• Terenia is the sister of Lilusia and a fortuneteller. She gives Izolda a tarot card reading with Shayek representing the King of Hearts, giving Izolda a goal to chase after.
  • Jurek Szwarcwald is introduced as Izolda’s first love before she meets Shayek. He introduces her to Bolek before he and his wife flee Poland.
  • Bolek is a Polish construction manager working in the Warsaw Ghetto by day and smuggling out Jews by night. He helps Izolda get Shayek out of the ghetto.

Historical contextEdit

The majority of this novel takes place in Poland during the 1940s. During this time, anyone found out to be Jewish was taken away to concentration camps in the horror known as the Holocaust. Many of these camps and German prisons are present throughout Chasing the King of Hearts.

The first German camp introduced in the novel is the Pawiak Prison in Warsaw, Poland. Over 37 thousand Jews were executed here,[1] including Shayek’s mother. Following Izolda’s stay in this prison as a Pole, her husband is abducted out of Krakow, presumably during the liquidation of Krakow in 1943. Thousands of Jews who were taken during the liquidation were taken to Auschwitz. Mauthausen and Auschwitz were two of the biggest concentration camps created for the Jews and are both present in Chasing the King of Hearts. Shayek and Izolda both spend time in Auschwitz and Shayek is sent to a sub-camp of Mauthausen, Ebensee. Ebensee was a labor camp to construct tunnels for Germany, so survival here was much more likely since there were not exterminations as in many others. Izolda and Shayek are reunited after Ebensee’s liberation in 1945.[2]

Other historical sites are referenced during the book including Izolda’s brief stay at the Viennese Gestapo, The Hotel Metropole. It is here that she learns of the Warsaw Ghetto and is taken away to Auschwitz as a Jew, most likely taking place around early 1944, between the time of the Warsaw Uprising[3] and the hotel’s destruction.[4]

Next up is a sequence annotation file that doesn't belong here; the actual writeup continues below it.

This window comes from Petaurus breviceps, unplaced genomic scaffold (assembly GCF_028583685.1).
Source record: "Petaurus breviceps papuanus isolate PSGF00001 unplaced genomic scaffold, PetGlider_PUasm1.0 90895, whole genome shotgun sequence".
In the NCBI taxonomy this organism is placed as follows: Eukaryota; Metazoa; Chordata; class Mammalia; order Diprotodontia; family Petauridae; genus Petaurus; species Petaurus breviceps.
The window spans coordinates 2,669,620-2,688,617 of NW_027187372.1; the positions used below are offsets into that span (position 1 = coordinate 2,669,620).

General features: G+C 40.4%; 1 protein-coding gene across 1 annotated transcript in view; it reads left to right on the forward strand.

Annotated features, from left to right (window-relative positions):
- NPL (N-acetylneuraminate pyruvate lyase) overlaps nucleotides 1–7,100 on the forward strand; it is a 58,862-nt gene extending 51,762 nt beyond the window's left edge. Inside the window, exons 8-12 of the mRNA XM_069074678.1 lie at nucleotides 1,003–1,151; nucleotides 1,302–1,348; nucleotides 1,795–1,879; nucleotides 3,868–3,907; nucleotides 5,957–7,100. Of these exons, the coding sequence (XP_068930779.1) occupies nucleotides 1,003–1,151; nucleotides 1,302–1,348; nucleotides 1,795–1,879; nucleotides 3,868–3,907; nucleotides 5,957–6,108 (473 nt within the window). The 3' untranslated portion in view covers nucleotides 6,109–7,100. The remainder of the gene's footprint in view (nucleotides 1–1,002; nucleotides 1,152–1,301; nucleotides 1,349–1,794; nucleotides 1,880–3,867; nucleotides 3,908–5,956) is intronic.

Critical acclaim and awardsEdit

  • Original Polish version shortlisted for the 2007 Angelus Central European Literary Award[5]
  • Guardian’s Best Fiction 2013[6]
  • Guardian Readers’ Book of the Year 2013[6]
  • English PEN Best Yule Read 2013[6]
  • English PEN Award 2013[6]
  • 2014 Found in Translation Award[7]
  • One of Publishers Weekly’s Best Books of 2017[8]
  • 2018 English PEN Translation Prize[8]

ReferencesEdit

  1. ^ "Pawiak". www.holocaustresearchproject.org. Retrieved 2019-04-15.
  2. ^ "Ebensee Concentration Camp (Austria)". www.jewishgen.org. Retrieved 2019-04-15.
  3. ^ "April–May 1943, Warsaw Ghetto Uprising — United States Holocaust Memorial Museum". www.ushmm.org. Retrieved 2019-04-15.
  4. ^ "Fifty-Two 'Accidental' Allied Bombing Raids on Vienna; the State Opera House and St Stephen's Cathedral". www.revisionist.net. Retrieved 2019-04-15.
  5. ^ staff, English PEN (2013-09-06). "Books: Chasing the King of Hearts". English PEN. Retrieved 2019-04-15.
  6. ^ a b c d team, Code8. "Chasing the King of Hearts". Peirene Press. Retrieved 2019-04-15.
  7. ^ "Home - Polish Cultural Institute". www.polishculture-nyc.org. Retrieved 2019-04-15.
  8. ^ a b "Chasing the King of Hearts". Feminist Press. Retrieved 2019-04-15.